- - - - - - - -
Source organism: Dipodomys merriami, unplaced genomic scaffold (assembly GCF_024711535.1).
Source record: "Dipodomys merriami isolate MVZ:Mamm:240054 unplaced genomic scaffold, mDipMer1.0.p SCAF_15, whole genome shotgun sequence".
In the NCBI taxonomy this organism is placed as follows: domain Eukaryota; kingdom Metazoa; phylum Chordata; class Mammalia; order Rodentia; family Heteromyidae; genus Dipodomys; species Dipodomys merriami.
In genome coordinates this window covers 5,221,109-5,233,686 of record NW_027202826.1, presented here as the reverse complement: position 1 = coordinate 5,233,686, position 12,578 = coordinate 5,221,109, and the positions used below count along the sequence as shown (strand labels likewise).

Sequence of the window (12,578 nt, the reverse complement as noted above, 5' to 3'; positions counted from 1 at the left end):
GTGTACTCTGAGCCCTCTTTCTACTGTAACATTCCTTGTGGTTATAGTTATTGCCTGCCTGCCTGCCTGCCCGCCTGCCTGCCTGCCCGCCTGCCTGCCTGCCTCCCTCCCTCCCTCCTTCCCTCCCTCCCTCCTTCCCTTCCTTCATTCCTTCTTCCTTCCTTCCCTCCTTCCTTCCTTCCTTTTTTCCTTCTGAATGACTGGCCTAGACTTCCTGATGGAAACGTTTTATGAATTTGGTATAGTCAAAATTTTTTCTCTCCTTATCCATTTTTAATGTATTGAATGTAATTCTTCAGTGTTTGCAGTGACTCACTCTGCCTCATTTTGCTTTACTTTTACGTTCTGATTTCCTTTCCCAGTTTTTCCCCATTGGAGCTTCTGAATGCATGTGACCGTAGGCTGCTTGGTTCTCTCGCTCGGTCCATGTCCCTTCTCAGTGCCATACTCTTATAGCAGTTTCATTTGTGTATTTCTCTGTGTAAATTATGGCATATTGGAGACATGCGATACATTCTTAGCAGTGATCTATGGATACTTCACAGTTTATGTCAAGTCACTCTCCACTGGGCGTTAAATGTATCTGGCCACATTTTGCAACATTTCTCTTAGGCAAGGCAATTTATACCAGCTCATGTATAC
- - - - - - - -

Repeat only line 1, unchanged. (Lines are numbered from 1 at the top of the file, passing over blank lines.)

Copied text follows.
Source organism: Dipodomys merriami, unplaced genomic scaffold (assembly GCF_024711535.1).